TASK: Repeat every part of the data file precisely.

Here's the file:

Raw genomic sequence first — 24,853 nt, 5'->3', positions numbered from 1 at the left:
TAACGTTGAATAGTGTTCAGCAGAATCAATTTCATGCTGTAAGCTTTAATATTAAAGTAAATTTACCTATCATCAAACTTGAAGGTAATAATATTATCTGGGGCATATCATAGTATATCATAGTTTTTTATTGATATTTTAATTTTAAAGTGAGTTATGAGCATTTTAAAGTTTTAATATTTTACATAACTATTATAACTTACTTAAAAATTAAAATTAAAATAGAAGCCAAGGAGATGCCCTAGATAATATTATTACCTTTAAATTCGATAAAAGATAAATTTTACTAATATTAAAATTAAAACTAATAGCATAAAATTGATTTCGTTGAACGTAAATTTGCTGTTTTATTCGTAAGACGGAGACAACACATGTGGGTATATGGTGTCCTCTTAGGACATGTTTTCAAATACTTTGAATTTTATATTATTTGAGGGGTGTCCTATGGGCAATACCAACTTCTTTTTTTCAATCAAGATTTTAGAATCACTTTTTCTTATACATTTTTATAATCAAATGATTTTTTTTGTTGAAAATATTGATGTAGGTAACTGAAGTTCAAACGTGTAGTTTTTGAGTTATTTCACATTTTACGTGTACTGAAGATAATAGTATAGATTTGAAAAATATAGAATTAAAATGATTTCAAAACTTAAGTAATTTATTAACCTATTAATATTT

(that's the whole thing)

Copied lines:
Raw genomic sequence first — 24,853 nt, 5'->3', positions numbered from 1 at the left:
TAACGTTGAATAGTGTTCAGCAGAATCAATTTCATGCTGTAAGCTTTAATATTAAAGTAAATTTACCTATCATCAAACTTGAAGGTAATAATATTATCTGGGGCATATCATAGTATATCATAGTTTTTTATTGATATTTTAATTTTAAAGTGAGTTATGAGCATTTTAAAGTTTTAATATTTTACATAACTATTATAACTTACTTAAAAATTAAAATTAAAATAGAAGCCAAGGAGATGCCCTAGATAATATTATTACCTTTAAATTCGATAAAAGATAAATTTTACTAATATTAAAATTAAAACTAATAGCATAAAATTGATTTCGTTGAACGTAAATTTGCTGTTTTATTCGTAAGACGGAGACAACACATGTGGGTATATGGTGTCCTCTTAGGACATGTTTTCAAATACTTTGAATTTTATATTATTTGAGGGGTGTCCTATGGGCAATACCAACTTCTTTTTTTCAATCAAGATTTTAGAATCACTTTTTCTTATACATTTTTATAATCAAATGATTTTTTTTGTTGAAAATATTGATGTAGGTAACTGAAGTTCAAACGTGTAGTTTTTGAGTTATTTCACATTTTACGTGTACTGAAGATAATAGTATAGATTTGAAAAATATAGAATTAAAATGATTTCAAAACTTAAGTAATTTATTAACCTATTAATATTT